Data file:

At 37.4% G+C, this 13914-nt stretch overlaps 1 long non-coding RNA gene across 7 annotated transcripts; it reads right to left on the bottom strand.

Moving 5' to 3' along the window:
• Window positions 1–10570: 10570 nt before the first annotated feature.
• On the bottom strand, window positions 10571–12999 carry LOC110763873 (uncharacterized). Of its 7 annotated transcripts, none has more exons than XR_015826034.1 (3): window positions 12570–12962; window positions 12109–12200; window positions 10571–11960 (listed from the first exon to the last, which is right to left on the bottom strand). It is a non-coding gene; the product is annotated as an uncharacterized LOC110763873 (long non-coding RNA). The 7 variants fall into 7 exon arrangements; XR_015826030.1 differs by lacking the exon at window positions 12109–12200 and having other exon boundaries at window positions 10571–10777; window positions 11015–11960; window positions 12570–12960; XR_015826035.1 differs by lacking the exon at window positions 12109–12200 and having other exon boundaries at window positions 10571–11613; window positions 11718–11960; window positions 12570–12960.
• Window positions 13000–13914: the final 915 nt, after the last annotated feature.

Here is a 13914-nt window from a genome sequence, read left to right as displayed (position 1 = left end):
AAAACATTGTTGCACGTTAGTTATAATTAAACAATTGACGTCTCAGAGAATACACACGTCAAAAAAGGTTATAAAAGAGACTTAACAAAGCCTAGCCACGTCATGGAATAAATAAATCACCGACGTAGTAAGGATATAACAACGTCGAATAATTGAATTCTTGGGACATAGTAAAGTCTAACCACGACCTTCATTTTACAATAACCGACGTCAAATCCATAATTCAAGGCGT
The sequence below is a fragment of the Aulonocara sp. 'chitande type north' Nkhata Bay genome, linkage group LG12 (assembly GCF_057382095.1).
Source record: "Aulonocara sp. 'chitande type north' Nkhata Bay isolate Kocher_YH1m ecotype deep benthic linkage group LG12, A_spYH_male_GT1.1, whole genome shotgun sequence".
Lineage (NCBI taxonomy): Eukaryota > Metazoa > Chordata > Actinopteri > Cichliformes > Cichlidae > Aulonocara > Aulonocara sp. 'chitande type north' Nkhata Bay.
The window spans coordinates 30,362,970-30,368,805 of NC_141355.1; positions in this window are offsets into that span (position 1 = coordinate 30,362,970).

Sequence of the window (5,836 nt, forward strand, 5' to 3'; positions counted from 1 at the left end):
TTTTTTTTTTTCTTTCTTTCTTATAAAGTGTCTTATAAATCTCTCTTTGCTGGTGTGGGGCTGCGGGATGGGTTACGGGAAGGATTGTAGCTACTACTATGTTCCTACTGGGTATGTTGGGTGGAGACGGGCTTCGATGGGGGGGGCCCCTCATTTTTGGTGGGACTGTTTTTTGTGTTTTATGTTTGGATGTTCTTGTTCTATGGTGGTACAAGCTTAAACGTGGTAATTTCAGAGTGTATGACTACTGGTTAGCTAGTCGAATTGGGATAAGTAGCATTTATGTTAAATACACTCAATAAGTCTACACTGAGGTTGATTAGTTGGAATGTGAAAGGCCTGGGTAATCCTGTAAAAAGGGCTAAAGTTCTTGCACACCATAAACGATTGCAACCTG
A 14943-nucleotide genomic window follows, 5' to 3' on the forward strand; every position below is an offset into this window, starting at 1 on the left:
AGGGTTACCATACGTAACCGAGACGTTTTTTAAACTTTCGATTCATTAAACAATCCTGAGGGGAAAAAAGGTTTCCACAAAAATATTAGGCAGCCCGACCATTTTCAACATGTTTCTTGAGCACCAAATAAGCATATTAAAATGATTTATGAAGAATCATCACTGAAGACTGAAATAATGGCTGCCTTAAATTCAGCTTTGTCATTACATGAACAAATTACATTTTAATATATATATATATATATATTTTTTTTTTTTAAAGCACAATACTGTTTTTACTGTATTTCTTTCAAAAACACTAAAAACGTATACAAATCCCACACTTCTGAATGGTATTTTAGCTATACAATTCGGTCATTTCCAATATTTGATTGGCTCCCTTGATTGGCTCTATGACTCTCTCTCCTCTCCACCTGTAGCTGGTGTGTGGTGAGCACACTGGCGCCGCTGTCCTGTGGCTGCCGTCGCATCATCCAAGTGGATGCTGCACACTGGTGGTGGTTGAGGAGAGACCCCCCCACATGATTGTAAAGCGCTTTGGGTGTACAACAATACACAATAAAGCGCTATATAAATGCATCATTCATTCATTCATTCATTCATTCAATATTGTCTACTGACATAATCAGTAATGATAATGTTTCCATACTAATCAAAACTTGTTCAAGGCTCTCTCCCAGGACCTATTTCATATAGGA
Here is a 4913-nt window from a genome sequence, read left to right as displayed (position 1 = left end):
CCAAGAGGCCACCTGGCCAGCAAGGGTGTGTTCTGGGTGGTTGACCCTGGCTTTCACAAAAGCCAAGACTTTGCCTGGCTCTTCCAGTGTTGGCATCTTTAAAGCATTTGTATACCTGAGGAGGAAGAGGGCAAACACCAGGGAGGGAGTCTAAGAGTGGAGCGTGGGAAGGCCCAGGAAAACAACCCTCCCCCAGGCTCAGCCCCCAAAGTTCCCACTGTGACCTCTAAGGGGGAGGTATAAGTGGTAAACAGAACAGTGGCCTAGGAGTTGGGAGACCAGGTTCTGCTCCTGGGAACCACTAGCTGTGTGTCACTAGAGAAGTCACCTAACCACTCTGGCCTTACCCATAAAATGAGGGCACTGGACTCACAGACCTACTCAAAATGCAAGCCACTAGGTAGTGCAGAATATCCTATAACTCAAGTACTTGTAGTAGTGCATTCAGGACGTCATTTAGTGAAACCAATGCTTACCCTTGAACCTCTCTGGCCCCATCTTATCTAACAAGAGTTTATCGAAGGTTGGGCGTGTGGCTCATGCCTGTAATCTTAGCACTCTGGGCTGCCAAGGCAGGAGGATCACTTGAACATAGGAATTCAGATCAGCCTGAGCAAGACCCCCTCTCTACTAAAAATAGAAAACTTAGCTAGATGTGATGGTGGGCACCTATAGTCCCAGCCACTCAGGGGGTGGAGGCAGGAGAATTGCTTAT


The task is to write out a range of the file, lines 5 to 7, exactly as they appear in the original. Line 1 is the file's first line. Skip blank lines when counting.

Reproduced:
• Window positions 13000–13914: the final 915 nt, after the last annotated feature.

Here is a 13914-nt window from a genome sequence, read left to right as displayed (position 1 = left end):
AAAACATTGTTGCACGTTAGTTATAATTAAACAATTGACGTCTCAGAGAATACACACGTCAAAAAAGGTTATAAAAGAGACTTAACAAAGCCTAGCCACGTCATGGAATAAATAAATCACCGACGTAGTAAGGATATAACAACGTCGAATAATTGAATTCTTGGGACATAGTAAAGTCTAACCACGACCTTCATTTTACAATAACCGACGTCAAATCCATAATTCAAGGCGT